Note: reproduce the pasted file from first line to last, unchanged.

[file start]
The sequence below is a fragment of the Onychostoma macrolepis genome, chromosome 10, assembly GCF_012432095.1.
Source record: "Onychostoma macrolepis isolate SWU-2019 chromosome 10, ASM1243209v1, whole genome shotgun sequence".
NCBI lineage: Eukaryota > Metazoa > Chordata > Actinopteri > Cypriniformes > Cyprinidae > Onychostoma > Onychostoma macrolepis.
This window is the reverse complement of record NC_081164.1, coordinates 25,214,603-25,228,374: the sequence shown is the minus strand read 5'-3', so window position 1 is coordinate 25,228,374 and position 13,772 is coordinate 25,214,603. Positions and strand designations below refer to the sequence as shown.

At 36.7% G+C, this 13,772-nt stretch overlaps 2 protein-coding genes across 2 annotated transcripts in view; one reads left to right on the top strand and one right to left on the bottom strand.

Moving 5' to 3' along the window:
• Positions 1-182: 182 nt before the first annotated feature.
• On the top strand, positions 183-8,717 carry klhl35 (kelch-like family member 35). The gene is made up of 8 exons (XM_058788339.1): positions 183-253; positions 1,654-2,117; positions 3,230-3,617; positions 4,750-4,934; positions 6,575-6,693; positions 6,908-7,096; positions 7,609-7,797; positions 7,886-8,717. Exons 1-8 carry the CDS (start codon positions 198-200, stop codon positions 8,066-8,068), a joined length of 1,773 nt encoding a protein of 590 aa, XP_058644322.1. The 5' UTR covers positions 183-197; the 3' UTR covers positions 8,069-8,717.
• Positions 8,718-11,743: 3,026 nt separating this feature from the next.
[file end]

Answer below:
The sequence below is a fragment of the Onychostoma macrolepis genome, chromosome 10, assembly GCF_012432095.1.
Source record: "Onychostoma macrolepis isolate SWU-2019 chromosome 10, ASM1243209v1, whole genome shotgun sequence".
NCBI lineage: Eukaryota > Metazoa > Chordata > Actinopteri > Cypriniformes > Cyprinidae > Onychostoma > Onychostoma macrolepis.
This window is the reverse complement of record NC_081164.1, coordinates 25,214,603-25,228,374: the sequence shown is the minus strand read 5'-3', so window position 1 is coordinate 25,228,374 and position 13,772 is coordinate 25,214,603. Positions and strand designations below refer to the sequence as shown.

At 36.7% G+C, this 13,772-nt stretch overlaps 2 protein-coding genes across 2 annotated transcripts in view; one reads left to right on the top strand and one right to left on the bottom strand.

Moving 5' to 3' along the window:
• Positions 1-182: 182 nt before the first annotated feature.
• On the top strand, positions 183-8,717 carry klhl35 (kelch-like family member 35). The gene is made up of 8 exons (XM_058788339.1): positions 183-253; positions 1,654-2,117; positions 3,230-3,617; positions 4,750-4,934; positions 6,575-6,693; positions 6,908-7,096; positions 7,609-7,797; positions 7,886-8,717. Exons 1-8 carry the CDS (start codon positions 198-200, stop codon positions 8,066-8,068), a joined length of 1,773 nt encoding a protein of 590 aa, XP_058644322.1. The 5' UTR covers positions 183-197; the 3' UTR covers positions 8,069-8,717.
• Positions 8,718-11,743: 3,026 nt separating this feature from the next.